|IAEA committed to working constructively with Rohani government: Amano||
TEHRAN – The UN nuclear chief said on Monday that the International Atomic Energy Agency was committed to working constructively with Hassan Rohani’s government to “resolve outstanding issues by diplomatic means,” according to Reuters.
Yukiya Amano was addressing a session of the UN agency’s 35-nation board, the first since Rohani took office as Iranian president in early August, raising optimism of progress in the nuclear dispute.
The director general of the IAEA also said, “It remains essential and urgent for Iran to engage with us on the substance of our concerns.”
Rohani, keen to secure a relaxation of harsh international sanctions on Iran, has signaled readiness to be more open about Iranian nuclear activities in return for the acceptance of Tehran’s right to enrich uranium for peaceful purposes.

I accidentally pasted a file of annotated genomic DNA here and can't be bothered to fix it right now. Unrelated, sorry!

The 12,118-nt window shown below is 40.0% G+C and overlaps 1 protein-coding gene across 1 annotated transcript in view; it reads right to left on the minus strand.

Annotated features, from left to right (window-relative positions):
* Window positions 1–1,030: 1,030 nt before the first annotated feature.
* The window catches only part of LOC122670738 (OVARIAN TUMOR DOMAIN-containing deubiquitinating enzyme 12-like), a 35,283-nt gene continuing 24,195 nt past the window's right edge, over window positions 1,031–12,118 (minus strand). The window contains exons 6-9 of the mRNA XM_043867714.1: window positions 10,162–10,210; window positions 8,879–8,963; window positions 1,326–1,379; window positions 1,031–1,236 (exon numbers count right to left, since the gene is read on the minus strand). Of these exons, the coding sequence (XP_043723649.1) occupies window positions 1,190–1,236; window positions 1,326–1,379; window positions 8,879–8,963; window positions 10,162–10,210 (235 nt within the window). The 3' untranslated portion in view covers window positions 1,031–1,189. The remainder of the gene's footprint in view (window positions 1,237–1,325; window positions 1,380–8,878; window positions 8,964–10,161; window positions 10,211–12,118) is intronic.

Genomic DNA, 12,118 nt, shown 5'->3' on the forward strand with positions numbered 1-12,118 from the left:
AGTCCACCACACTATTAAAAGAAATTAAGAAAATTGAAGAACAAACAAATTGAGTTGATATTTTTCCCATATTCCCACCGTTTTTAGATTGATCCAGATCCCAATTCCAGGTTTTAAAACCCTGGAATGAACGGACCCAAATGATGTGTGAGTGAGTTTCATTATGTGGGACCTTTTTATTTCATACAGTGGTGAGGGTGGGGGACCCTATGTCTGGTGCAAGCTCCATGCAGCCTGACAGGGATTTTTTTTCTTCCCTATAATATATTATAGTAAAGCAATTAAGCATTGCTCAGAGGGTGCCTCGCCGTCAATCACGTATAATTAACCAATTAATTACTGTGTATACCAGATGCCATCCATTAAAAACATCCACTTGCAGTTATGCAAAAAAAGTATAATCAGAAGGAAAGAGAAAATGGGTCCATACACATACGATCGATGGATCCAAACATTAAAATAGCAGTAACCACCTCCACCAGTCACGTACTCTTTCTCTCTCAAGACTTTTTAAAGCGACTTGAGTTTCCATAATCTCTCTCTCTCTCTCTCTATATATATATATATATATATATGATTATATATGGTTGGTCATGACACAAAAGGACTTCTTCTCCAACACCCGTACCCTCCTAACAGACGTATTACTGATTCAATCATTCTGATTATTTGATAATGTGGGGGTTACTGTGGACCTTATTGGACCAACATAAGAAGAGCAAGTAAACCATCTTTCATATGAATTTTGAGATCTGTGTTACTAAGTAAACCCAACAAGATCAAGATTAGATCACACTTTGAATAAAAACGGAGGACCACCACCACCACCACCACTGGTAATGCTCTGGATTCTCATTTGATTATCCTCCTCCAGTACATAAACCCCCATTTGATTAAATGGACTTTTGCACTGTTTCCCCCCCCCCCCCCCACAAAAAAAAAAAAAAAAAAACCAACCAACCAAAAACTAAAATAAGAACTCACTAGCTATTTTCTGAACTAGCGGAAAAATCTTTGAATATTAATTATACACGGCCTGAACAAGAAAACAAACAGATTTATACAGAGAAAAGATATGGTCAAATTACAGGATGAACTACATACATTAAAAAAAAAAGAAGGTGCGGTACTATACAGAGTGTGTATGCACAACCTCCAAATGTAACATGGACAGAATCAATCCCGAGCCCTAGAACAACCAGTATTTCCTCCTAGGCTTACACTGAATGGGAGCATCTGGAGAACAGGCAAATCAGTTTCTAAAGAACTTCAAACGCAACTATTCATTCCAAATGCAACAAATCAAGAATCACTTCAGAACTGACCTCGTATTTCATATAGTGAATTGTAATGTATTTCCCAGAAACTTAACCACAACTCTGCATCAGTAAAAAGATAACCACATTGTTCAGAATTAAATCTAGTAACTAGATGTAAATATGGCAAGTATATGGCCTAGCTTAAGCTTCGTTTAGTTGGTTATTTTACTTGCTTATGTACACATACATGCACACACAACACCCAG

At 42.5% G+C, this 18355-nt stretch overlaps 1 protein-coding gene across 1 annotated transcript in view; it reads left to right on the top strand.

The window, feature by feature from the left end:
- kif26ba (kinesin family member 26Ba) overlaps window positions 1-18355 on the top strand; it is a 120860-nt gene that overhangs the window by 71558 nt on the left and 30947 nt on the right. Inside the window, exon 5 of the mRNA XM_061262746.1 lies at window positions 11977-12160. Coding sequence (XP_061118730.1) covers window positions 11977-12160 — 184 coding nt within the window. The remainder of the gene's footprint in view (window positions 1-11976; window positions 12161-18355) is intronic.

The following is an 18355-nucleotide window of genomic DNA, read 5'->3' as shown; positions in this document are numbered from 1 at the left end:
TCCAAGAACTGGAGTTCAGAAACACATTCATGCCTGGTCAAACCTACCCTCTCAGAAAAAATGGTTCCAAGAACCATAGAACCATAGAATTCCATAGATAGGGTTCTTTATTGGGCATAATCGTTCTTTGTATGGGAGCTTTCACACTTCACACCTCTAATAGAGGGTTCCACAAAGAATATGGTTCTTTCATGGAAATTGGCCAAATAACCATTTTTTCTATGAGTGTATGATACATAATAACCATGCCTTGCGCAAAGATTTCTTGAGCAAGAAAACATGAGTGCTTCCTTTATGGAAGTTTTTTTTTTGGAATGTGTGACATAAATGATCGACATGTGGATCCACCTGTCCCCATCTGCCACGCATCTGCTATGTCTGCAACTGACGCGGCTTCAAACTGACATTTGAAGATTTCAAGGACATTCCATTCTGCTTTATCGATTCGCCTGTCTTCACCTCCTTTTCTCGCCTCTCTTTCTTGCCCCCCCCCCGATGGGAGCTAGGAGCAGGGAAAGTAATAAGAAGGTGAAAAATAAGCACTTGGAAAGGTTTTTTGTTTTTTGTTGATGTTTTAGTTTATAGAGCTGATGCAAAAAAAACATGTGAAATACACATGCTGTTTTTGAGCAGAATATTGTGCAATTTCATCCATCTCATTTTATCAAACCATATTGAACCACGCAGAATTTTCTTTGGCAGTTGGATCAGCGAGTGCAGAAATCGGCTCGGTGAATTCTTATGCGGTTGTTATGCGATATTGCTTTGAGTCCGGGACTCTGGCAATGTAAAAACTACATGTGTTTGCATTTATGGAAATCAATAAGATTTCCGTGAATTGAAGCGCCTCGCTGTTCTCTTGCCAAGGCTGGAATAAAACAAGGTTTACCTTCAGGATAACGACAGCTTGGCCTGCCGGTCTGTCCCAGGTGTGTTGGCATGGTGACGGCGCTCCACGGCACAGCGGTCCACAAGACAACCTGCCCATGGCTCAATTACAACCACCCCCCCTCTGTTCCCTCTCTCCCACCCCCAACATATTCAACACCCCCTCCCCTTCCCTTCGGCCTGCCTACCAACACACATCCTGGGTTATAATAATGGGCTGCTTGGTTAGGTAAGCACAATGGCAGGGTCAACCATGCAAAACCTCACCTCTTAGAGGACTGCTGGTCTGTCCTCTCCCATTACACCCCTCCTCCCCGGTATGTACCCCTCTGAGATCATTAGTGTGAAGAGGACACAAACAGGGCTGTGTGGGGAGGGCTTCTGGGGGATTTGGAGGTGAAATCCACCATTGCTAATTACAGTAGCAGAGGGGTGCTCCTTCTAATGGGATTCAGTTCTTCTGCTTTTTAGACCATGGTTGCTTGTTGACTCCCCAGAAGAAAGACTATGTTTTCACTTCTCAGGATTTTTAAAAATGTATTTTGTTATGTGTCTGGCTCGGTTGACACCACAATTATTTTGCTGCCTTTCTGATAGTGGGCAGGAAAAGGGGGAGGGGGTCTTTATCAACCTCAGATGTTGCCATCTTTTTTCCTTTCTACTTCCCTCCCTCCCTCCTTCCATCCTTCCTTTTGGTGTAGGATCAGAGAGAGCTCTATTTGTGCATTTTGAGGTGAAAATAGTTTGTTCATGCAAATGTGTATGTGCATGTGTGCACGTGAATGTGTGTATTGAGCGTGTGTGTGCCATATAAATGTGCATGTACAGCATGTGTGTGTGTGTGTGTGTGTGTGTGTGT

Iran says its nuclear energy program is for electricity generation and medical uses only, rejecting Western accusations it is covertly trying to develop the capability to make nuclear weapons.
Amano also claimed, “Iran is not providing the necessary cooperation to enable us to provide credible assurance about the absence of undeclared nuclear material and activities.”
In addition, he once again said that Iran should provide access to the Parchin military site, which is located southeast of Tehran.
The IAEA has called on Iran to sign and implement a structured approach document to resolve the outstanding issues and has stated that gaining access to the Parchin military site is a priority.
The UN nuclear watchdog has claimed that Iran might have been trying to sanitize the Parchin site of any incriminating evidence of explosive tests that would indicate efforts to design nuclear weapons.
Iran has dismissed the claim and has made it clear that access to the “conventional” military site would not be possible before an agreement is reached on the structured approach document.
Iran and the UN nuclear agency are scheduled to hold a new round of talks in Vienna on September 27.
Iran and the IAEA last met in May, without achieving a breakthrough that would allow the UN agency to resume further investigation into Iran’s nuclear program.
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